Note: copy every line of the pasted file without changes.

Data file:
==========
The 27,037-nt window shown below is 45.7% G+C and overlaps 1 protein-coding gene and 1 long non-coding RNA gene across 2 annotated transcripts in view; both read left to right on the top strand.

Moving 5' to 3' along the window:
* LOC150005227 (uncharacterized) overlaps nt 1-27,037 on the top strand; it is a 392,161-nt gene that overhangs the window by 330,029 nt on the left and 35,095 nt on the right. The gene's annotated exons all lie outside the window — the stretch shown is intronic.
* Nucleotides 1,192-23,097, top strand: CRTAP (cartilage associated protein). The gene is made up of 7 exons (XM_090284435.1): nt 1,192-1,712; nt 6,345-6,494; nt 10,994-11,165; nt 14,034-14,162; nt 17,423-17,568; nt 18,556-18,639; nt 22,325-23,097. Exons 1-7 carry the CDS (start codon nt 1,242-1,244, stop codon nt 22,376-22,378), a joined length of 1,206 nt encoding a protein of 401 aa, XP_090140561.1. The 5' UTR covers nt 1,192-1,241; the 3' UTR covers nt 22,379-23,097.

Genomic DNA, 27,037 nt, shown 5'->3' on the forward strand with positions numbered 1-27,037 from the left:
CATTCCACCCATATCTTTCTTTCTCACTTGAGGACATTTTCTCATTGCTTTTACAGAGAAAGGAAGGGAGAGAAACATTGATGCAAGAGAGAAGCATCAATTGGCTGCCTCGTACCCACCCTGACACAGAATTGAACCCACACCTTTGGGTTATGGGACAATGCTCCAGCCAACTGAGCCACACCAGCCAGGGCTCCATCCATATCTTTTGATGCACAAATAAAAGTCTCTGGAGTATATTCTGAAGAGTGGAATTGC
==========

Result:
The 27,037-nt window shown below is 45.7% G+C and overlaps 1 protein-coding gene and 1 long non-coding RNA gene across 2 annotated transcripts in view; both read left to right on the top strand.

Moving 5' to 3' along the window:
* LOC150005227 (uncharacterized) overlaps nt 1-27,037 on the top strand; it is a 392,161-nt gene that overhangs the window by 330,029 nt on the left and 35,095 nt on the right. The gene's annotated exons all lie outside the window — the stretch shown is intronic.
* Nucleotides 1,192-23,097, top strand: CRTAP (cartilage associated protein). The gene is made up of 7 exons (XM_090284435.1): nt 1,192-1,712; nt 6,345-6,494; nt 10,994-11,165; nt 14,034-14,162; nt 17,423-17,568; nt 18,556-18,639; nt 22,325-23,097. Exons 1-7 carry the CDS (start codon nt 1,242-1,244, stop codon nt 22,376-22,378), a joined length of 1,206 nt encoding a protein of 401 aa, XP_090140561.1. The 5' UTR covers nt 1,192-1,241; the 3' UTR covers nt 22,379-23,097.

Genomic DNA, 27,037 nt, shown 5'->3' on the forward strand with positions numbered 1-27,037 from the left:
CATTCCACCCATATCTTTCTTTCTCACTTGAGGACATTTTCTCATTGCTTTTACAGAGAAAGGAAGGGAGAGAAACATTGATGCAAGAGAGAAGCATCAATTGGCTGCCTCGTACCCACCCTGACACAGAATTGAACCCACACCTTTGGGTTATGGGACAATGCTCCAGCCAACTGAGCCACACCAGCCAGGGCTCCATCCATATCTTTTGATGCACAAATAAAAGTCTCTGGAGTATATTCTGAAGAGTGGAATTGC